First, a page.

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Scott Trudell (University of Maryland): "You can never bring in a wall": A Midsummer Night’s Dream as Media Theory
Scott Trudell (University of Maryland): "You can never bring in a wall": A Midsummer Night’s Dream as Media Theory
WhenTuesday, May 23, 2017, 4 – 6:30 p.m.
Campus locationStudent Union Building (HUB)
Campus room214
Event typesAcademics, Lectures/Seminars, Special Events
Event sponsorsClassics, Medieval, and Early Modern Studies Graduate Interest Cluster. www.facebook.com…. Emily George, ecg136@uw.edu



Textual Studies Program. depts.washington.edu…. Professor Jeffrey Todd Knight, jtknight@uw.edu; Professor Geoffrey Turnovsky, gt2@uw.edu



Department of English. english.washington.edu. Professor Brian Reed, Chair, bmreed@uw.edu, 206-543-7895. 



CMEMS would like to thank the ESU Seattle Branch for their generous support in making this event possible.  www.esuus.org…
Facebookwww.facebook.com…
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Professor Scott Trudell (English, University of Maryland)

'You can never bring in a wall’: A Midsummer Night’s Dream as Media Theory

How might A Midsummer Night’s Dream offer a way past the reductive stage-page divide that stubbornly persists in early modern drama studies? Dream’s playful inquiry into “shaping fantasies” and that which enacts them is far more capacious than poets’ pens and the “local habitations” they enact in the theater. We have also to contend with actors literally enacting stage properties, unwieldy children playing musical fairies, even an objectified yet incorporeal changeling boy at the crux of the plot. I propose that the broader array of signifying objects in this metatheatrical play can be conceived as media, that is, as physical conduits for information that become meaningful precisely insofar as they evanesce and disappear. This outlook helps us move beyond a binary between ephemeral performance and material text, and, in turn, the segmentation of book history and performance studies.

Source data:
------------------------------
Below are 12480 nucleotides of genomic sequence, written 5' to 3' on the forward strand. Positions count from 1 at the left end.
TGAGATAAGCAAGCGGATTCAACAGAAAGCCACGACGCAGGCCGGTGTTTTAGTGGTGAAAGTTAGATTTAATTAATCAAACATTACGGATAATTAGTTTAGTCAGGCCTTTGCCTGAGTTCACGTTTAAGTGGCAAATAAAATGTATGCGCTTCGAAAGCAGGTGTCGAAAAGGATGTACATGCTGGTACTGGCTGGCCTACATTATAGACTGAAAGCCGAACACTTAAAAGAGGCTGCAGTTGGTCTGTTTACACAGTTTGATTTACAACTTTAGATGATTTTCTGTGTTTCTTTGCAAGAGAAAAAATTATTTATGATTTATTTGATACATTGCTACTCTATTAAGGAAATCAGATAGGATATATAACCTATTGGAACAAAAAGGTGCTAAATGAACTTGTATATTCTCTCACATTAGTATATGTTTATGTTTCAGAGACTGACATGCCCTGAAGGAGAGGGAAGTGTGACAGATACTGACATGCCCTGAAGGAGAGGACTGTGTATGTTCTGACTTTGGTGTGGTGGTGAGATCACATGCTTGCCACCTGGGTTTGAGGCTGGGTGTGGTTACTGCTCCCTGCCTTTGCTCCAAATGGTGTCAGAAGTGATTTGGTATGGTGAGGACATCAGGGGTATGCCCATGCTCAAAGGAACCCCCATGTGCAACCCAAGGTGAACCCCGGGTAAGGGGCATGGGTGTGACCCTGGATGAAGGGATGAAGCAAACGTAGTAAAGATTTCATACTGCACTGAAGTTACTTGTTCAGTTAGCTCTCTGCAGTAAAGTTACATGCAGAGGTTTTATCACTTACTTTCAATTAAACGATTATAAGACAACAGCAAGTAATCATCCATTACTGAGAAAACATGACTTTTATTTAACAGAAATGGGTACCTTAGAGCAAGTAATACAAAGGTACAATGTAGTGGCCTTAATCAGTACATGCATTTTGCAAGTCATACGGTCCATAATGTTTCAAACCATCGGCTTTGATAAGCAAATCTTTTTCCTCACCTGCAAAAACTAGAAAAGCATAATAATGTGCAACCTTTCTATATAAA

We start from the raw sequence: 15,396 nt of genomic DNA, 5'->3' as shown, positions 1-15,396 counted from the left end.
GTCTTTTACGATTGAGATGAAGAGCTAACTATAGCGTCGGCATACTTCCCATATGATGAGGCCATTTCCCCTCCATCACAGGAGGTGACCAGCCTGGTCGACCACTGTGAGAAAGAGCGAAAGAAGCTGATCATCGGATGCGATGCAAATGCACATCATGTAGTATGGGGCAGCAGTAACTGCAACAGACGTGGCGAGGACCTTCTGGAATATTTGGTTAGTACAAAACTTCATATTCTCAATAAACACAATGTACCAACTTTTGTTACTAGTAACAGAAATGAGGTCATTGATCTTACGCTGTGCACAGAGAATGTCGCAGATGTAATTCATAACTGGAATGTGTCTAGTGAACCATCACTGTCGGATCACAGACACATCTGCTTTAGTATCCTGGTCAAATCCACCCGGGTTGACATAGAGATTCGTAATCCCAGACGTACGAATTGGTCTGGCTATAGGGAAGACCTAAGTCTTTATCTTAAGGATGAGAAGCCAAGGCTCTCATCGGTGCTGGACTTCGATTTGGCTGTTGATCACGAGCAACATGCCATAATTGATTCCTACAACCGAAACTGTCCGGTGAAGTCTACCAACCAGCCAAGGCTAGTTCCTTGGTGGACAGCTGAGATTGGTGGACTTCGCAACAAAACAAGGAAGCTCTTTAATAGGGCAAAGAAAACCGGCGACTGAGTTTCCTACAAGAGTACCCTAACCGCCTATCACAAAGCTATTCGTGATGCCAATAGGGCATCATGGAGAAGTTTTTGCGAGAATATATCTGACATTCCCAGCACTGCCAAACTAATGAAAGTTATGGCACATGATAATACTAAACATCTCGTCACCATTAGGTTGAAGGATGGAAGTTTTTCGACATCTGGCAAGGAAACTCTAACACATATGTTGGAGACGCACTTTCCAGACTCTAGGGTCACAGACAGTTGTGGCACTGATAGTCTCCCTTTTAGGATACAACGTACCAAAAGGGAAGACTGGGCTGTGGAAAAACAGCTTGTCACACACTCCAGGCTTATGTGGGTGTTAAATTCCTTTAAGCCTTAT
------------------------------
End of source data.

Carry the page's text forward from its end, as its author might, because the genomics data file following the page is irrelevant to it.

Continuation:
Scott Trudell is an Assistant Professor of English at the University of Maryland. He specializes in early modern literature, music, and media theory. His current project focuses on song, mediation, and poiesis from Sidney and Shakespeare to Jonson and Milton.

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